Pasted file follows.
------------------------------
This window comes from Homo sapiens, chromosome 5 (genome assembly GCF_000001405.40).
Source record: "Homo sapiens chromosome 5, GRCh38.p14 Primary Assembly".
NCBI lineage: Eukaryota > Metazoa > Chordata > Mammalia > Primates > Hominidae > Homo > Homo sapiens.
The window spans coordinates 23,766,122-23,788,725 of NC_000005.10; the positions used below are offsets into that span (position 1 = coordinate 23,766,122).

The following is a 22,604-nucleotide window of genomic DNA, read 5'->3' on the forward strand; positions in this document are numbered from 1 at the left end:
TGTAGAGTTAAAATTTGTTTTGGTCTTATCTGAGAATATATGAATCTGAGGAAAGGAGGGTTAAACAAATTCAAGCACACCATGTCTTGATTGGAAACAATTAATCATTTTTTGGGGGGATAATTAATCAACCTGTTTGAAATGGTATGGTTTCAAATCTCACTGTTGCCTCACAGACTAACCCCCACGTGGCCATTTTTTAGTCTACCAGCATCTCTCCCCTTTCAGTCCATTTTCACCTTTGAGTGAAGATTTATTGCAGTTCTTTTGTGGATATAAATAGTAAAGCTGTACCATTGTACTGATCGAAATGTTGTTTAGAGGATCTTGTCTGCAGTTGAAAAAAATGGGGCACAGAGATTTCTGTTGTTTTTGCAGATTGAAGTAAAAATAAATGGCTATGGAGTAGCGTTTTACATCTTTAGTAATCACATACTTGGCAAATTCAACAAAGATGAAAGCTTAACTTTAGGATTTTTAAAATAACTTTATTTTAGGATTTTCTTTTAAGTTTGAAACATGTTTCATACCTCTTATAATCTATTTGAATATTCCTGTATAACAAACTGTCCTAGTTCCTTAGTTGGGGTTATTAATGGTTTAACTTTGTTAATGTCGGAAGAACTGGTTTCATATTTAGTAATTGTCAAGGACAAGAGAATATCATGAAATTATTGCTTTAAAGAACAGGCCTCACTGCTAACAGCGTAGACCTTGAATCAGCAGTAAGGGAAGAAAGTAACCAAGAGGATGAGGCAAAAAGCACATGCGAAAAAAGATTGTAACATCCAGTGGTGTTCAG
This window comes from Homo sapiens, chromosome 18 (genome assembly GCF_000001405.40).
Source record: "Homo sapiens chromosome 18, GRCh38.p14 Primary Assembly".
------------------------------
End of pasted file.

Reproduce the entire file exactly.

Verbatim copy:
This window comes from Homo sapiens, chromosome 5 (genome assembly GCF_000001405.40).
Source record: "Homo sapiens chromosome 5, GRCh38.p14 Primary Assembly".
NCBI lineage: Eukaryota > Metazoa > Chordata > Mammalia > Primates > Hominidae > Homo > Homo sapiens.
The window spans coordinates 23,766,122-23,788,725 of NC_000005.10; the positions used below are offsets into that span (position 1 = coordinate 23,766,122).

The following is a 22,604-nucleotide window of genomic DNA, read 5'->3' on the forward strand; positions in this document are numbered from 1 at the left end:
TGTAGAGTTAAAATTTGTTTTGGTCTTATCTGAGAATATATGAATCTGAGGAAAGGAGGGTTAAACAAATTCAAGCACACCATGTCTTGATTGGAAACAATTAATCATTTTTTGGGGGGATAATTAATCAACCTGTTTGAAATGGTATGGTTTCAAATCTCACTGTTGCCTCACAGACTAACCCCCACGTGGCCATTTTTTAGTCTACCAGCATCTCTCCCCTTTCAGTCCATTTTCACCTTTGAGTGAAGATTTATTGCAGTTCTTTTGTGGATATAAATAGTAAAGCTGTACCATTGTACTGATCGAAATGTTGTTTAGAGGATCTTGTCTGCAGTTGAAAAAAATGGGGCACAGAGATTTCTGTTGTTTTTGCAGATTGAAGTAAAAATAAATGGCTATGGAGTAGCGTTTTACATCTTTAGTAATCACATACTTGGCAAATTCAACAAAGATGAAAGCTTAACTTTAGGATTTTTAAAATAACTTTATTTTAGGATTTTCTTTTAAGTTTGAAACATGTTTCATACCTCTTATAATCTATTTGAATATTCCTGTATAACAAACTGTCCTAGTTCCTTAGTTGGGGTTATTAATGGTTTAACTTTGTTAATGTCGGAAGAACTGGTTTCATATTTAGTAATTGTCAAGGACAAGAGAATATCATGAAATTATTGCTTTAAAGAACAGGCCTCACTGCTAACAGCGTAGACCTTGAATCAGCAGTAAGGGAAGAAAGTAACCAAGAGGATGAGGCAAAAAGCACATGCGAAAAAAGATTGTAACATCCAGTGGTGTTCAG
This window comes from Homo sapiens, chromosome 18 (genome assembly GCF_000001405.40).
Source record: "Homo sapiens chromosome 18, GRCh38.p14 Primary Assembly".